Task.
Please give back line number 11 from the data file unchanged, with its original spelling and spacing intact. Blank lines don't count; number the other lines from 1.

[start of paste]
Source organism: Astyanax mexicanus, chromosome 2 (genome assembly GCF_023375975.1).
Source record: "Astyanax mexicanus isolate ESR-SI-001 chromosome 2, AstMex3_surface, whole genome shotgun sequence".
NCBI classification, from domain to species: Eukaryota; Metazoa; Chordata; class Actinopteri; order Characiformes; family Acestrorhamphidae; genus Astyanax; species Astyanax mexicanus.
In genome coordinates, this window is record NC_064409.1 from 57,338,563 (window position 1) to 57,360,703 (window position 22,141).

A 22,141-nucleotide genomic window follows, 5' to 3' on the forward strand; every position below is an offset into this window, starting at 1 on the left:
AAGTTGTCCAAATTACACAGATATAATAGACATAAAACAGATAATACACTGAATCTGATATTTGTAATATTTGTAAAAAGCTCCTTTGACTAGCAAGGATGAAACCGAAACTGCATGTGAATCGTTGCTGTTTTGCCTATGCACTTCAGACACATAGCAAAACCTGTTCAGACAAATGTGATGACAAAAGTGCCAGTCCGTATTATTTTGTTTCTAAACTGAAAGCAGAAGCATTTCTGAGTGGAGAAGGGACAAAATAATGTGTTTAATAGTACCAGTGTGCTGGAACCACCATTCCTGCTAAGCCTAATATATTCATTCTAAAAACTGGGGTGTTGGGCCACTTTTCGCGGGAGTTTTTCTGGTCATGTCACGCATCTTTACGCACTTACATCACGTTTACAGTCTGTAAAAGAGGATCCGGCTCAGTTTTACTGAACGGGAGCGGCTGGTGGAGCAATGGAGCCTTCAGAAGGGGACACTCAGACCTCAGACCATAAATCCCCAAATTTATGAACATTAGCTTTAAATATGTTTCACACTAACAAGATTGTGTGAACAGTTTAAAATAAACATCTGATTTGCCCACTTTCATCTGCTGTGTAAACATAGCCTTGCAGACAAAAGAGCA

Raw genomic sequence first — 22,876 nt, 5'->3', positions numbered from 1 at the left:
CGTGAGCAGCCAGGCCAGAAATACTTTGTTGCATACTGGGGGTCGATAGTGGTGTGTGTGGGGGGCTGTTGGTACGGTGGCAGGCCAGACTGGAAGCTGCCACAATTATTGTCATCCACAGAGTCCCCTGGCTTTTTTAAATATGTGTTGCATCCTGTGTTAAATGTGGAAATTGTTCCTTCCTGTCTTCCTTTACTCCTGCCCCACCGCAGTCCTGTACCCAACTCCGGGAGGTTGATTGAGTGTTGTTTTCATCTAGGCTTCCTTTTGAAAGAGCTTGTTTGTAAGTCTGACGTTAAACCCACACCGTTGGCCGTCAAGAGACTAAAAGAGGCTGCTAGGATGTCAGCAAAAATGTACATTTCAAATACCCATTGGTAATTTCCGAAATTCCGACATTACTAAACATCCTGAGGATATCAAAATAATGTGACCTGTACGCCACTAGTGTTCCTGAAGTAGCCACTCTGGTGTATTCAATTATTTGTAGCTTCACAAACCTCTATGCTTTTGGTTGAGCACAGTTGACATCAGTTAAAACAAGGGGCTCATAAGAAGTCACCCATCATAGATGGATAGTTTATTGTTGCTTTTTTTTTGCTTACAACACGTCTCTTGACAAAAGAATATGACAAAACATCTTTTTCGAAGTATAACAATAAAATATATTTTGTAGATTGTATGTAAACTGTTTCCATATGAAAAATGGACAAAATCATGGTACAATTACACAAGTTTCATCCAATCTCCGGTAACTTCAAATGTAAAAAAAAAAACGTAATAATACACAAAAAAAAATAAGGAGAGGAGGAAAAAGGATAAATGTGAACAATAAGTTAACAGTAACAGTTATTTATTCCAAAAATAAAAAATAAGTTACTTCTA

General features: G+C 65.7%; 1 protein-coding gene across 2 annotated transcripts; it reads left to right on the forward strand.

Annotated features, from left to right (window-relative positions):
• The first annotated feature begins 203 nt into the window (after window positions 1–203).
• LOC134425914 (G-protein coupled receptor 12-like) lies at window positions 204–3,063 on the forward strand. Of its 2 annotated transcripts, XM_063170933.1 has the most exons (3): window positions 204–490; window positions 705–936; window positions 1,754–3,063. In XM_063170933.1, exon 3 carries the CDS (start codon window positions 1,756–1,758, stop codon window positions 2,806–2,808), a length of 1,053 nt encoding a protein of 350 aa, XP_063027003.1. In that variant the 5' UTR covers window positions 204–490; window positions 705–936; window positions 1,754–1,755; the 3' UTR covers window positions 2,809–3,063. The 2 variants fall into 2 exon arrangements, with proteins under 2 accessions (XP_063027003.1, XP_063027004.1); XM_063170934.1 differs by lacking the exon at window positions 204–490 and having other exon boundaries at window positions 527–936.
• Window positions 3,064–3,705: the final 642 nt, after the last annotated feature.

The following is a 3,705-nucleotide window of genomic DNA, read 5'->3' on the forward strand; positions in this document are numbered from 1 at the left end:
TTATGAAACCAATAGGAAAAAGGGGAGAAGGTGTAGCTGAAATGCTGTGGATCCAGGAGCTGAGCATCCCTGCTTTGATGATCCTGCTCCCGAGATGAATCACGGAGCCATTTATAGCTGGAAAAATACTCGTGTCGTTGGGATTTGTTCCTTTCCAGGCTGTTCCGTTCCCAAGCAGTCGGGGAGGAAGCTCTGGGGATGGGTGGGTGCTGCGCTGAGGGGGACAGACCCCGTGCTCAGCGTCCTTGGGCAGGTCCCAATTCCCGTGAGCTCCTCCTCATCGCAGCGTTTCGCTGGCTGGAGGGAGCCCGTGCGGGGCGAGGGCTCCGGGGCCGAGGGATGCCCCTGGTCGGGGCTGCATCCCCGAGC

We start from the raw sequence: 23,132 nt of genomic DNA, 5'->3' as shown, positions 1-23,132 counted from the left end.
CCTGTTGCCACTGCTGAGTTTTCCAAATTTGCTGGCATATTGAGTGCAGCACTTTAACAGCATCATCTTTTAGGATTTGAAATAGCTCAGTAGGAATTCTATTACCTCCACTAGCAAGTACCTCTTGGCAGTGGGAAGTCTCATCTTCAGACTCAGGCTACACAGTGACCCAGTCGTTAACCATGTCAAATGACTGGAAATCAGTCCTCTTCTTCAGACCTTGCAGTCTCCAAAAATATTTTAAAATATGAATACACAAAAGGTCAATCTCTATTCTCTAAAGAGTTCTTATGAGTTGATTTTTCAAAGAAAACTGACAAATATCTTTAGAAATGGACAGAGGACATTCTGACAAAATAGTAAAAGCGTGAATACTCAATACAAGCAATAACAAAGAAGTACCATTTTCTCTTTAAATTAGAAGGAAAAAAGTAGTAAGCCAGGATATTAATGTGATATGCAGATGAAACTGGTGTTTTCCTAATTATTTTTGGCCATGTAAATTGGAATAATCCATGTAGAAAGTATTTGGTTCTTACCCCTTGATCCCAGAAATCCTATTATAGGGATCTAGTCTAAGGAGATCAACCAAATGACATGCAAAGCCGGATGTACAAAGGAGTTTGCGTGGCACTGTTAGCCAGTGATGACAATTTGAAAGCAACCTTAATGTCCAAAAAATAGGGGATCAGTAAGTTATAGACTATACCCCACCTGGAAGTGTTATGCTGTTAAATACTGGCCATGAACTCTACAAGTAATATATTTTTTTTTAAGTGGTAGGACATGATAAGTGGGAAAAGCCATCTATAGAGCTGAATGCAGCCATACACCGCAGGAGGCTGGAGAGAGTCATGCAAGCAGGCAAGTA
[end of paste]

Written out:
• The first annotated feature begins 203 nt into the window (after window positions 1–203).